Favourites with their roots in our broad acres

The oak tree has long been a favourite with the English. So much so that when the Woodland Trust first began its search for Britain's favourite tree, Quercus took the majority of places in the top 10 back in 2014. But last year, while oaks weren't forgotten, a couple of Yorkshire trees were nominated.

IN FINE SHAPE: The Umbrella Tree, at Levens Hall, Cumbria

The Mulberry Bush, at HMP Wakefield, West Yorkshire, is thought to be the original of the nursery rhyme, Here We Go Round the Mulberry Bush. It’s claimed that women prisoners used to dance around the tree with their children, and invented the rhyme to keep the youngsters amused.

The original tree, looking slightly past its best, is still there.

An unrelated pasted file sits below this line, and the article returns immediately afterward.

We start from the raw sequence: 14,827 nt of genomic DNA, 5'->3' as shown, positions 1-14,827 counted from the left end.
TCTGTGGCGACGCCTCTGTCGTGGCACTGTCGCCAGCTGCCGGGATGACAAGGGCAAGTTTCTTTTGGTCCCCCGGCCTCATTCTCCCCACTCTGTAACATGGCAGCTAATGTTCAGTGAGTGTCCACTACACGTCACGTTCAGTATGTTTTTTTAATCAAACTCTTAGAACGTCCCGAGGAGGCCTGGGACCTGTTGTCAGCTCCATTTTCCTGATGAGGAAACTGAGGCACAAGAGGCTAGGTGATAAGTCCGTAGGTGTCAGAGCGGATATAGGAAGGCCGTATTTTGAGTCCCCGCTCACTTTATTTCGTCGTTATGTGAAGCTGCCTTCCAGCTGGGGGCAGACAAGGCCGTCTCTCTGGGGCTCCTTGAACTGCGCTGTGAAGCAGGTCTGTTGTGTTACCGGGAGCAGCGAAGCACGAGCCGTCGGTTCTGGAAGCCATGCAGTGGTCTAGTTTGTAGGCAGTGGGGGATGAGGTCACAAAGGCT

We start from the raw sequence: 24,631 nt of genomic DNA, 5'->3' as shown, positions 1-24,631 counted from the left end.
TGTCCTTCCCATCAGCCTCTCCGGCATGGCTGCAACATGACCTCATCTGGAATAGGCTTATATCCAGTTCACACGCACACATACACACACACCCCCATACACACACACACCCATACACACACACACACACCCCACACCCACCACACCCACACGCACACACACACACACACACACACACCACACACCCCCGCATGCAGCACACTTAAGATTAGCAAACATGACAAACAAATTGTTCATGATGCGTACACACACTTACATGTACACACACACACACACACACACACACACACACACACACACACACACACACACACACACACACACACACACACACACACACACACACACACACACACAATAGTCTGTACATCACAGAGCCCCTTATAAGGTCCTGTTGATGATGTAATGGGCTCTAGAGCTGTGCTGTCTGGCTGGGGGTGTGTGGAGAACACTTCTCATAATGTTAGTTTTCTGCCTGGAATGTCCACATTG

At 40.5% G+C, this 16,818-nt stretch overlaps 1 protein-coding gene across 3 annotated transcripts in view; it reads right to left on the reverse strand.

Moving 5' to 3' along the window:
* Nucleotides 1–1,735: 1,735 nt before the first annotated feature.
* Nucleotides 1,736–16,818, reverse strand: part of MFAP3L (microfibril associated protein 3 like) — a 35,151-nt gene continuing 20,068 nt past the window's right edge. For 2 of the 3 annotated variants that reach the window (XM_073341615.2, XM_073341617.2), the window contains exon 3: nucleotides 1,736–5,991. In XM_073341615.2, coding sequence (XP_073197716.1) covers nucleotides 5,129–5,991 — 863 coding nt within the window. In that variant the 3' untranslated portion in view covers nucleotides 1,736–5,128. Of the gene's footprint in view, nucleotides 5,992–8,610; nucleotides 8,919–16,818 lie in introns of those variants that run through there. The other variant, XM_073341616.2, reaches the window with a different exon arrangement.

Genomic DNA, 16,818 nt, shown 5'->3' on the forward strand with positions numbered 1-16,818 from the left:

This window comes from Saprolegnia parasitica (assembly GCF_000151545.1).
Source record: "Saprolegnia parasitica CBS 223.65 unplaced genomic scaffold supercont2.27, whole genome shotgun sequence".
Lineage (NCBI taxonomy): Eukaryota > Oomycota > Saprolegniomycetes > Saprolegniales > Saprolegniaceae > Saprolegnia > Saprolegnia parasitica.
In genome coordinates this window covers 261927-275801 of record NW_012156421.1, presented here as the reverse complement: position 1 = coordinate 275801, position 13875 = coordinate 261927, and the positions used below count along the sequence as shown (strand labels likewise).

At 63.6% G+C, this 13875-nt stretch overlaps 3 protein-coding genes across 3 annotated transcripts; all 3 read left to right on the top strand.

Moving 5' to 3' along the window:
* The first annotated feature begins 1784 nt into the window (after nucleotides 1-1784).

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In South Yorkshire, Sheffield’s Chelsea Road elm – one of a dying breed across the country – was also nominated. Around 60m elm trees have been killed by Dutch elm disease since the 1920s.

But my choice would be the Umbrella Tree, at Levens Hall, Cumbria, a shapely yew which dates back to late 1690s when the topiary garden was first laid out. The tree is 30ft high and is clipped annually.

And then, of course, there’s the ‘Sycamore Gap’ Tree, on Hadrian’s Wall, in Northumberland, one of the most photographed trees in the UK. Growing in a dramatic dip, it is famous for being in Robin Hood Prince of Thieves in 1991.